I have had extraordinarily expensive meals in China (by any standard) and while some have been in relatively shabby surroundings, most expensive (and terrific) meals in China, were in palatial surroundings with excellent service. Occasionally, one has expensive meals in China that are expensive because of rare ingredients (think bear paw, birds nest, and tiger penis) but those are exceptions, and are usually restaurants intended to impress business clients by how much you are spending.
More often, high-end food in China involves delicate and creative preparation of classical dishes with a bit of a unique twist, where every constituent ingredient is carefully selected and precisely arranged, which is not inexpensive, even if Niman Ranch pork isn’t involved. Lung King Heen, the three Michelin star restaurant in Hong Kong, is obviously Chinese, even if it occasionally incorporates Western ingredients, such as fois gras, into dumplings. I think that because high-end Chinese food is high-end in a different way than the normal process by which a cuisine becomes high-end in the United States, expensive Chinese food hasn’t yet taken hold in the US.
There also may be a slight mismatch between what “restaurants” mean in different cultures. In many Chinese restaurants in the United States, you can order a $6.25 lunch plate during the week. But you can also host your wedding banquet there, and the same restaurant will be transformed with white linen, and $200+ a person food, from abalone to geoduck clam. Try getting Per Se to serve you lunch for $6, or try getting a McDonalds to provide black-tie clad table service and Filet Mignon for a banquet.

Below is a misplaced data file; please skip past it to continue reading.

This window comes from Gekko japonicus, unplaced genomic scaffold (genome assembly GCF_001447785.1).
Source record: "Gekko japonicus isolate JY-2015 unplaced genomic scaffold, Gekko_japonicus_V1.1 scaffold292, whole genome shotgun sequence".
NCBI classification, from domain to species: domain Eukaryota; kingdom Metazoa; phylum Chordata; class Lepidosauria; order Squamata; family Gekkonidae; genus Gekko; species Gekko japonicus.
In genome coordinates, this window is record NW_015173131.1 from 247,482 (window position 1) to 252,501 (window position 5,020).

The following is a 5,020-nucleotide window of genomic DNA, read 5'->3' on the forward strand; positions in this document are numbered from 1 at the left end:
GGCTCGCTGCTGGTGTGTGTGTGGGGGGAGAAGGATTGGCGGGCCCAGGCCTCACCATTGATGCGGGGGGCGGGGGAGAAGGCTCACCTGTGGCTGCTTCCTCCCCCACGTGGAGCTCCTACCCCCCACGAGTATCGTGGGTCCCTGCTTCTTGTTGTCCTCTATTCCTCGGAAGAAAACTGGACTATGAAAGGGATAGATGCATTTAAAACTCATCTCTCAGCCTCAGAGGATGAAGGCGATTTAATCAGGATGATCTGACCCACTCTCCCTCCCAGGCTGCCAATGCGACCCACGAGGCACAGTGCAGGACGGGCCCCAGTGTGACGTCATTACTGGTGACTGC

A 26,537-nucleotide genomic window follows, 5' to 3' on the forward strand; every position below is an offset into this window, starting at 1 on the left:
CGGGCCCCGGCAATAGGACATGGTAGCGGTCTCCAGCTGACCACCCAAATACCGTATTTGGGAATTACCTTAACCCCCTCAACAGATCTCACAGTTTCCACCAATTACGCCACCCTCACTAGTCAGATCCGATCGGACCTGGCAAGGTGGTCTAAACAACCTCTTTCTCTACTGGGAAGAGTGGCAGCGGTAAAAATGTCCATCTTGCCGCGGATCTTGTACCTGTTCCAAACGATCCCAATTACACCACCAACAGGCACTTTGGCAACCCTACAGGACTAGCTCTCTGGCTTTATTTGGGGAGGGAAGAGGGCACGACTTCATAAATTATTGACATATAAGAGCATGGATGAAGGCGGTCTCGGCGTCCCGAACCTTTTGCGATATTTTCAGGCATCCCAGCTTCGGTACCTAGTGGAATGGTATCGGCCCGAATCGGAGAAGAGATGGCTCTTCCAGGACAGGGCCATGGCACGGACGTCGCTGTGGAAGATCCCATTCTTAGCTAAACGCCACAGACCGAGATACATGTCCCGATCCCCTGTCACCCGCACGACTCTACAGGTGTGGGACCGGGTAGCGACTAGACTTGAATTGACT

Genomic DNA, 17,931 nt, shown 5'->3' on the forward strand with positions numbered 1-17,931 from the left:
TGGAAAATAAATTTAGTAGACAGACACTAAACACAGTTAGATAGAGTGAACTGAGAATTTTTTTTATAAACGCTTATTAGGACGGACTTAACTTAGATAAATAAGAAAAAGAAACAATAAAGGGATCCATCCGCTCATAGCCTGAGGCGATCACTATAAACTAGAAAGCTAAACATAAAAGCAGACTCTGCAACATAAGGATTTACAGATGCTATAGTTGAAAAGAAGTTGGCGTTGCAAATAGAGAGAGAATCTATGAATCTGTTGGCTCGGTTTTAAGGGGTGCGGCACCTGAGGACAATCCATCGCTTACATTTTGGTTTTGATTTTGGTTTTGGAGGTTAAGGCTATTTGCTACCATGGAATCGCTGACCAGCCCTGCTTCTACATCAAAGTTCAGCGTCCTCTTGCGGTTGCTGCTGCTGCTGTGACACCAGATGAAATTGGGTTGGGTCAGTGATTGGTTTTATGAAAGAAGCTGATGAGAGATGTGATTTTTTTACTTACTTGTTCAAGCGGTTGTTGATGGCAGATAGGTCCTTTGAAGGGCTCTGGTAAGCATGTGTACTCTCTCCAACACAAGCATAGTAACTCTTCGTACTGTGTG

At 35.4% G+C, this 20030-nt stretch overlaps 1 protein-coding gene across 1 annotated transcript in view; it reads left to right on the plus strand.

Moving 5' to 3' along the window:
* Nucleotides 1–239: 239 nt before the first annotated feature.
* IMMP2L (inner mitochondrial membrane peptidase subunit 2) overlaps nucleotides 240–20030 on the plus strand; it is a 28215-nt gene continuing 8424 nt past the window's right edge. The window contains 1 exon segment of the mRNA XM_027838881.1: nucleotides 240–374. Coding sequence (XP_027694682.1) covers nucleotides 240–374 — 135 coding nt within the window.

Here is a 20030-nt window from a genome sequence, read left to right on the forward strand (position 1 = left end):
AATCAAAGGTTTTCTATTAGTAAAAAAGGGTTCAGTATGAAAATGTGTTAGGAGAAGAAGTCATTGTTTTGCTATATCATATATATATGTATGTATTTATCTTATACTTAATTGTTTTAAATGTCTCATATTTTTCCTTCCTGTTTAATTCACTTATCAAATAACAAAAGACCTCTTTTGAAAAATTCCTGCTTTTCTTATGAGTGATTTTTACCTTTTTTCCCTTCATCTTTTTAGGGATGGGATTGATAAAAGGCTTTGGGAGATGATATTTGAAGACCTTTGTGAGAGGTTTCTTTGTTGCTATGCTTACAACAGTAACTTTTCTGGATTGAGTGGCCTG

Finally, I think there is something else going on too. It is extraordinarily difficult to get Chinese restaurants to produce authentic food for non-Chinese patrons. By contrast, it is extraordinarily difficult to get (real) Japanese restaurants to produce inauthentic food to cater to foreign tastes. I think this has something to do with deep ways in which these cultures define themselves. To Japanese it is obvious that foreigners should like authentic Japanese food, because Japanese food is obviously the best, so why wouldn’t everyone like it? To Chinese, however, the boundaries of the authentic are circumscribed by what foreigners can’t appreciate. If a foreigner says that he likes something, that thing must not really be truly Chinese, because only a Chinese could appreciate the subtleties of something truly authentic. Obviously I’ve made some major generalizations here, but I didn’t pull these out of thin air either — I’ve experienced this attitude many times, in both the US, China and Japan, with respect to food, literature, films, history, and other spheres.
There is another theory, advanced by Tim and Nina Zagat — due to the arcanity of immigration law, it is apparently next to impossible for restaurateurs to secure visas for talented chefs from China to come to the United States. Because there are also very few Americans who go to culinary school in China (while many go to France), this amplifies the shortage of well-trained Chinese chefs.
Finally, this very topic was addressed by a WSJ article a couple of years ago, although not in a way that I particularly agree with.